Agreed. Bedrock is interesting, and it's fine to interpret this thread anyway anyone wants. However my purpose in starting it was to get a feel for how many don't mind changing very basic structures of Linux and how many recoil against it. On one level I embrace the freedom inherent in Linux to do whatever one wants with it, but I will likely never go there.
GoBo is IMHO yet another attempt to make deep and fundamental changes to the structure of Linux without much return on investment. Maybe such small steps evolve into benefits we can't see yet, but if so, that's for others, not me. I'm perfectly happy with Linux that stays as close as possible to Unix ways. If others want to see it evolve into a sort of Free Windows that's fine as long as that doesn't isolate and minimize what is available for vanilla.
Major changes like this are a sort of double-edged sword. Example - no one can reasonably deny that Ubuntu has had the very positive effect of bringing large numbers of new users to Linux increasing interest in use and development, good for us all. At the very same time it has also created a situation where it is viewed by many as some de facto standard, making it somewhat more difficult for other distros. Example - LinuxSteam was basically written for Ubuntu 12. Thankfully Steam handles "non-supported" distros reasonably well with system checks and updates but still must create a set of libraries for Ubuntu 32 and Ubuntu 64 on whatever distro you install Steam to do so. It isn't a step too far to stop bothering to accommodate once the numbers get big enough.
Systemd has similar deep changes threatening to cause more vanilla distros to redesign (such as with the udev issue) to stay vanilla. It is certainly interesting (and maybe a little comforting) that Ubuntu not only "plays" but "gets played" in return, (since they had to essentially abandon Upstart and embrace systemd) but nevertheless there is some risk that some distro will become so entrenched that developers will write for it and leave more traditionally *Nix varieties out in the cold. The odds of this may not be very high with so many players, but the stakes could be very high. In the marketplace it isn't always The Best that thrives. Often it's just the lowest common denominator that wins out.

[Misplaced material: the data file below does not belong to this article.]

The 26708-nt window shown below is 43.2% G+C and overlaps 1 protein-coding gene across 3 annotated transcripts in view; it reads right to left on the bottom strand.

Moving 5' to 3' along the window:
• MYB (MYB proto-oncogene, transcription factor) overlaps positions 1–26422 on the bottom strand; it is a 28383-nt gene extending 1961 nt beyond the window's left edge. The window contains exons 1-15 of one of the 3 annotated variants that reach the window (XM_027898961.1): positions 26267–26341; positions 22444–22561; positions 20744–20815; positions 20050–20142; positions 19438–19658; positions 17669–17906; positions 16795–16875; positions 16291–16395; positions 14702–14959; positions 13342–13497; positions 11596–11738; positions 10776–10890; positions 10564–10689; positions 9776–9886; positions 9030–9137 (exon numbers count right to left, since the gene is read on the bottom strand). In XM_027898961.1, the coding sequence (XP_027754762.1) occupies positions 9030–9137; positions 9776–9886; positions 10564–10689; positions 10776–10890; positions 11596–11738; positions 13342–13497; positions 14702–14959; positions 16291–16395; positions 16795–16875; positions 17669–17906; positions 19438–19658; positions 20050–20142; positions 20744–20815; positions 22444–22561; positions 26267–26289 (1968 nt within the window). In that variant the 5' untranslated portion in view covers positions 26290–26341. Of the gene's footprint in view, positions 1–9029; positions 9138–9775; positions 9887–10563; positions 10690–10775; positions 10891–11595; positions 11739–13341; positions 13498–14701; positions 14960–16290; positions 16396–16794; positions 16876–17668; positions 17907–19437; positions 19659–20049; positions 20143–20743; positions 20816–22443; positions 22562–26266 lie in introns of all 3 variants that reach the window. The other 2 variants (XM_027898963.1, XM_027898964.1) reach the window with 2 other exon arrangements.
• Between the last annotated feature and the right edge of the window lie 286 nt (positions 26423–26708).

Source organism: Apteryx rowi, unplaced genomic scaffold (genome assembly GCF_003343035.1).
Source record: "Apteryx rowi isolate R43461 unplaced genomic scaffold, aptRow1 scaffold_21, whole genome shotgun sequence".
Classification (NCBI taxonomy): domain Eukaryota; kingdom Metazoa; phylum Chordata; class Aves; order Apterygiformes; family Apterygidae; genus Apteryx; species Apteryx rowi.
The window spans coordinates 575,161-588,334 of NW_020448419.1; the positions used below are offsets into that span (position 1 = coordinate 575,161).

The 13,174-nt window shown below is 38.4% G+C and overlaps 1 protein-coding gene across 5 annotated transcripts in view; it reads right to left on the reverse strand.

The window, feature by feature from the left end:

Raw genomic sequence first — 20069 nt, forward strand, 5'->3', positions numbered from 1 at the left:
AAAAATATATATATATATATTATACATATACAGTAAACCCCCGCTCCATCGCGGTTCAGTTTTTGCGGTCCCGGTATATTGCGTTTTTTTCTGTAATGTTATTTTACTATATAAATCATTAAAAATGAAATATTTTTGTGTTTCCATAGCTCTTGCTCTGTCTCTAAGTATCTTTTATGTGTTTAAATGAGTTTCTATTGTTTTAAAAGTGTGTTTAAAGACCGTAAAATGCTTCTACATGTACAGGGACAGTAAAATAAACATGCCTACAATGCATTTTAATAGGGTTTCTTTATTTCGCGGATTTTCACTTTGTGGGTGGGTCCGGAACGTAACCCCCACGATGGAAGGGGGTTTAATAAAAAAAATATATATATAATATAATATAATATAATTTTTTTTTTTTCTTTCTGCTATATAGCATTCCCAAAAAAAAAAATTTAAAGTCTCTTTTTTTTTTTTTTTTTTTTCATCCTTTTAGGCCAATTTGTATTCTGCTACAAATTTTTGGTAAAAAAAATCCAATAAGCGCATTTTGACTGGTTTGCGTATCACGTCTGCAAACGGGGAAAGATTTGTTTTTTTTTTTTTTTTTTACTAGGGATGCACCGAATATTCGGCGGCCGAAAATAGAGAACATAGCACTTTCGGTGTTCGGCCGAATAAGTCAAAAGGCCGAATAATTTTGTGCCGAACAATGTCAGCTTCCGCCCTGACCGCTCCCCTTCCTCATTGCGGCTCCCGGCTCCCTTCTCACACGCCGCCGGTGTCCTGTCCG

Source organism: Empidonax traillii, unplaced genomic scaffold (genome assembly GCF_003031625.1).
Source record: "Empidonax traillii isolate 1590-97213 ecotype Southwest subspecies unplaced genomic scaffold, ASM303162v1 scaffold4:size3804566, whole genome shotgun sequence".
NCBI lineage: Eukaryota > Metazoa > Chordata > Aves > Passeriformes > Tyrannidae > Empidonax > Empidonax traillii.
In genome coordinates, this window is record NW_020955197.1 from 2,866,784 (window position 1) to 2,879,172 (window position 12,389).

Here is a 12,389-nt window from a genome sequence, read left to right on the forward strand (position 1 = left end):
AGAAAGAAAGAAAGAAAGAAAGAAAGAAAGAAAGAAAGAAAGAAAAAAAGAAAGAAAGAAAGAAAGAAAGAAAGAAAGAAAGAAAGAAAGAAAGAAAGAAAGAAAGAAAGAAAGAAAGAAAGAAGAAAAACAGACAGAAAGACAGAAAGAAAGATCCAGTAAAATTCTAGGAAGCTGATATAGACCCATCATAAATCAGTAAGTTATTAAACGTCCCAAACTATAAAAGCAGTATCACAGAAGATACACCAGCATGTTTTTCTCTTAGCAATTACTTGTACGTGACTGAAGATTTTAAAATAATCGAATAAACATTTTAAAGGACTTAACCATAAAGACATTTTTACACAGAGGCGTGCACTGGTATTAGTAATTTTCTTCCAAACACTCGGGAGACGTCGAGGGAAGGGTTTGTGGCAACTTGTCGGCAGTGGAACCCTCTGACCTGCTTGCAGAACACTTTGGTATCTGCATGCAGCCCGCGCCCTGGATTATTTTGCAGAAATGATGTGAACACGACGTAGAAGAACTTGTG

What constitutes deep changes can also be somewhat subjective. Example - whether your vehicle of choice has carburetion or fuel injection, while an important difference requires no change in how you drive. Oddly, taking the shifter off the floor and putting it on the dash, the steering column, or a paddle just off the steering wheel isn't a big adjustment while perhaps changing the orientation of brake and accelerator might. Putting the driver in the backseat certainly seems like it would be a major adjustment. Having an auto-driver with no manual override most certainly would for most be a step too far, beyond mere taxi service.
The next couple years seems like they will see the biggest changes in Linux since it's inception, maybe bigger than all that have gone before combined. I'm just not in favor of "throwing out the baby with the bathwater" and watch such trends carefully.